August 20, 2016
“How should I put it?” said the owner of a guesthouse in Graskop. I had asked her about the minibus combi to Nelspruit. She started out saying how they weren’t ‘official’, followed by a long winded explanation of how they lacked ‘papers’. She took pains to explain that she would not recommend it and certainly not take it herself. A member of her staff standing nearby nodded sagely. And then she dropped her voice a few notches and whispered “It is for black people”.
You could have knocked me down with a feather but for the fact that I had been hearing the same tone and sentiment in every town in this area from well-meaning white owners of lodges. I had not rented a car as was the norm but was riding around in minibuses.
In Nelspruit, the owners cautioned me against walking anywhere and recommended taxis that they had on call. “They will slash at you with a knife” she said. And continued “Easy access you see, and then they run”. They helpfully added other choice dire prophesies for my benefit. There is probably more than a little truth to it, given that every house is surrounded by high walls, barbed wire atop the walls and as if that were not enough, electrified fence on top. Prominently displayed on the fences are placards of security companies that warn of twenty-four hour monitoring and armed responses.
In Hazyview at yet another guesthouse I was subjected to a long-winded dissertation on the impossibility of travelling without a car. Small towns like Hazyview, Sabie and Graskop lack taxi service and I had asked the owner about means of getting to the bus station. At the end of some twenty minutes of oft-repeated sentences he suggested I ask other travelers for a ride. Yet, with the bus station a mere four kilometers away, it did not once occur to him to provide a ride on one of their vehicles that routinely go to town for supplies.
In Sabie I asked a couple of men who stood talking outside the supermarket about transport to Graskop. I got the response “You really need a car to travel here”. “Oh no,” they continued, “we never get on the minibus taxis”. With that pronouncement they turned and walked away toward their cars in the parking lot.
And yet, it is those much maligned people who were kind to a lone traveler. Asking around at one bus station, a local man led me to the owner of a dilapidated pick-up truck. A conversation commenced where several of the people nearby joined in. An occasional helpful hint was sprinkled in among a host of not-so-helpful suggestions. Despite not knowing the whereabouts of the lodge, the old man agreed to give me a ride for a few rands. The young man who had led me to the truck promptly got in as well and we drove off sardine-like in the cab of the truck. It was the kind of truck where you have to beat on the door to get it to open. Once open, you have to cling to it like a limpet to hold it shut for the duration of the ride.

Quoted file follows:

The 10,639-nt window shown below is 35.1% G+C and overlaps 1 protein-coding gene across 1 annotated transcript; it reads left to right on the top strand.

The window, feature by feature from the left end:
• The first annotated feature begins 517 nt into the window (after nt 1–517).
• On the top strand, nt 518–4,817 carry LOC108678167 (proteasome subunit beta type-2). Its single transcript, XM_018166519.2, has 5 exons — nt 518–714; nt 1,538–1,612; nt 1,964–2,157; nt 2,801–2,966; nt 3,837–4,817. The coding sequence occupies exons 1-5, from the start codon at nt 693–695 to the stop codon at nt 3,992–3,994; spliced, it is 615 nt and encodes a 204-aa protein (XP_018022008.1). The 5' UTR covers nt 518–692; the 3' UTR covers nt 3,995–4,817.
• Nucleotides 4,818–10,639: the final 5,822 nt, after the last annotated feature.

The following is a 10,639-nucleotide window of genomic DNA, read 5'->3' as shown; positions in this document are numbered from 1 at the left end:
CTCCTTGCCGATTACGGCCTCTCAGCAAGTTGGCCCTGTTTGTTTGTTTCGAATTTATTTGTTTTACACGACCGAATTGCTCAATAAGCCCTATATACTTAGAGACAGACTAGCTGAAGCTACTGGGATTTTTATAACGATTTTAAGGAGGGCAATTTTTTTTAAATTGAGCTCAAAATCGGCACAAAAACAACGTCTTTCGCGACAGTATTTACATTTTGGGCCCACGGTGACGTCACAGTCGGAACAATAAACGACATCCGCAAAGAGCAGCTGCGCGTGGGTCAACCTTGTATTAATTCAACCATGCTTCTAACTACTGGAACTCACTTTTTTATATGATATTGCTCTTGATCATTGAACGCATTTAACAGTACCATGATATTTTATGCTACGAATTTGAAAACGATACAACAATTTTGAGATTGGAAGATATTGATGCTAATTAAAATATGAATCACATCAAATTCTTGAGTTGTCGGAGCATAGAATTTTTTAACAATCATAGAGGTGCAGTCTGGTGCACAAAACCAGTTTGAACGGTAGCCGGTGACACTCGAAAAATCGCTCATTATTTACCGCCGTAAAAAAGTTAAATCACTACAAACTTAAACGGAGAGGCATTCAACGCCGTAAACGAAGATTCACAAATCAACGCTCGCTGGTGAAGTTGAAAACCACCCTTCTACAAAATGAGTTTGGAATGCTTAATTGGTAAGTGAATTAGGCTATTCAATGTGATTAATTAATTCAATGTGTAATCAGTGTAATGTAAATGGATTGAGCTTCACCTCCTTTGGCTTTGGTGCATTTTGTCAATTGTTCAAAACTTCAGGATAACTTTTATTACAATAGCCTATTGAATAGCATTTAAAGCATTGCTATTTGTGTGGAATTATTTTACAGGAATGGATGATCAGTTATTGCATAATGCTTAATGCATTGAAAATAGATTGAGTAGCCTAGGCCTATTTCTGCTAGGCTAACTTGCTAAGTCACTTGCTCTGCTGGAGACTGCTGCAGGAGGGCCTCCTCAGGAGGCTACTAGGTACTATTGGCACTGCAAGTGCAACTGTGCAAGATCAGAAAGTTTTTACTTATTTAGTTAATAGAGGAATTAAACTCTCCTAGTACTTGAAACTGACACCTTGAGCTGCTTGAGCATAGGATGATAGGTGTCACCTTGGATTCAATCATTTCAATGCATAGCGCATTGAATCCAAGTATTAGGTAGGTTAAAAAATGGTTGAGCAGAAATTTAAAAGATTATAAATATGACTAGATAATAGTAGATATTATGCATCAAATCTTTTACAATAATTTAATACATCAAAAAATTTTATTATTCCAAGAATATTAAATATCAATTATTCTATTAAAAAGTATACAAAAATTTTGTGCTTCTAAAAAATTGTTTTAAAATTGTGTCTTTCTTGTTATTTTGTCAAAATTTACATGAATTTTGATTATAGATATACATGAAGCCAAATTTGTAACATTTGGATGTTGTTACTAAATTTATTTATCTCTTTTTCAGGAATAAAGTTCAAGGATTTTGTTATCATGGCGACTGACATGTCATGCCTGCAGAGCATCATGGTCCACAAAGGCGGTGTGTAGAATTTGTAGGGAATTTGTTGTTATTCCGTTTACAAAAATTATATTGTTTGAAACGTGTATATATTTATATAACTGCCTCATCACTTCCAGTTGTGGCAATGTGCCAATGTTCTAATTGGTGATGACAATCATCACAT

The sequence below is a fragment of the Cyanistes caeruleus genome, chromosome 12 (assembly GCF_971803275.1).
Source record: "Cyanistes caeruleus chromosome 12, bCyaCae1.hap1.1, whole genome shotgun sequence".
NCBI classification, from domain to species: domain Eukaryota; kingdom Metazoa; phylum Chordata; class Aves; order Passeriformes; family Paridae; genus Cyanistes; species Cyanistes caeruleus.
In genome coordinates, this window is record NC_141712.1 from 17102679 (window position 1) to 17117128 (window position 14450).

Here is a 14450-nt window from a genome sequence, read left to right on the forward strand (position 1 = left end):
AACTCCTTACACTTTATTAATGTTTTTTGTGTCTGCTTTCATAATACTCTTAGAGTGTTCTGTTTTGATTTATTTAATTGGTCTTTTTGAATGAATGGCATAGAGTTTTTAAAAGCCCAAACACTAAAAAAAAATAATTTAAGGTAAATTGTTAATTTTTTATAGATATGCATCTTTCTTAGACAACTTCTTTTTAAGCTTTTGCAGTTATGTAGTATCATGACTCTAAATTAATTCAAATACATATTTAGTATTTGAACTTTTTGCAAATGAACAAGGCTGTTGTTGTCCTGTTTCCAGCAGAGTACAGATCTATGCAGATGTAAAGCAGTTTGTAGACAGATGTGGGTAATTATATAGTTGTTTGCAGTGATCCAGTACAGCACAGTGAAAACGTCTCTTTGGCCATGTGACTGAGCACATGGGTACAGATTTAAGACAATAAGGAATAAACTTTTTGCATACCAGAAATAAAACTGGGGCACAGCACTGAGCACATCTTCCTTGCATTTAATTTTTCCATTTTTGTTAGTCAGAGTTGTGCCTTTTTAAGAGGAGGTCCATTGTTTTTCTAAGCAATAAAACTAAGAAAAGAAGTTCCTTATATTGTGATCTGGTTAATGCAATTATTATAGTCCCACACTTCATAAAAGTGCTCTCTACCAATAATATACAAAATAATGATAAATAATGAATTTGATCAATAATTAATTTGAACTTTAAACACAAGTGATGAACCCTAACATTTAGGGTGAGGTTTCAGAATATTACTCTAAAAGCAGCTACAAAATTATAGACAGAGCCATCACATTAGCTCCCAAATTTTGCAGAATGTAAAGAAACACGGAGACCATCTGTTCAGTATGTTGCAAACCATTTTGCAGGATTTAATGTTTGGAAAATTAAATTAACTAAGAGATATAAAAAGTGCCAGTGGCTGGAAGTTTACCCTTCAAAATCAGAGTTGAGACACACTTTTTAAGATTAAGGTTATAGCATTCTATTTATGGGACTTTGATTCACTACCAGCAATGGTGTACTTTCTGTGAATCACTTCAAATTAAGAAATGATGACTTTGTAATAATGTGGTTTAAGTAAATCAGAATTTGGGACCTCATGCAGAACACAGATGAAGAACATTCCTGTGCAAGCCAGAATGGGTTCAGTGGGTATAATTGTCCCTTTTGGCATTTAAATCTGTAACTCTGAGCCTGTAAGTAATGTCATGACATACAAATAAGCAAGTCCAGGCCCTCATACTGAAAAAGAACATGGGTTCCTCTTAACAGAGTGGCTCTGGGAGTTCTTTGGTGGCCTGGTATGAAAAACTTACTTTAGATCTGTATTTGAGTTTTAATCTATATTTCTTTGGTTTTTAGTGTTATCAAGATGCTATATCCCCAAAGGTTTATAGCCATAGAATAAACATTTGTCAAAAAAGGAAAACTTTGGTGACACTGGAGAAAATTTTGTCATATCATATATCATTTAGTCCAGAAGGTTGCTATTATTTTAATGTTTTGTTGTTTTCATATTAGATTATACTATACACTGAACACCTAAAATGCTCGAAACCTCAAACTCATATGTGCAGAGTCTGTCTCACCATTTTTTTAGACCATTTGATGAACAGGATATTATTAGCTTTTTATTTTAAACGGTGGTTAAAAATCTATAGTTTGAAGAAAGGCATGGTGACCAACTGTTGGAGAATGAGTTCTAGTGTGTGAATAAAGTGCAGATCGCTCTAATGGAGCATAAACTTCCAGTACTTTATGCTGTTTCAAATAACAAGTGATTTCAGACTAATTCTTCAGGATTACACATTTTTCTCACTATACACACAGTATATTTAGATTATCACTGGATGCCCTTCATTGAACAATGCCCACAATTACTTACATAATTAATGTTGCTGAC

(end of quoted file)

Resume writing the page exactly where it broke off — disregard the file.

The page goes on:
I have not travelled extensively in South Africa but in the areas that I have, I received help each time I needed it from the passerby on the street and more often in minibuses. On more than one occasion when I got myself hopelessly lost in town, it was the driver or the conductor who helped, once even driving a bit out of the way to drop me off at the correct bus stop.
Was I simply lucky? Or had I not taken enough rides? Perhaps as a grungy traveler hauling an even more grungy backpack, I was not a promising enough target? Then again, perhaps this is a continually perpetuating attitude because those others never bother to take these forms of transport.
I have no answers but this stark separation extends to every sphere of life here. In buses, in the choice of neighbourhoods, in the cafes and restaurants, in supermarkets and in the workplace; it appears to be inextricably entwined into the very fabric of this country. Two different worlds that continue along separate lines rarely if ever spilling onto each other. It seems unutterably sad that apartheid may be over in principle, but remains very much a way of life.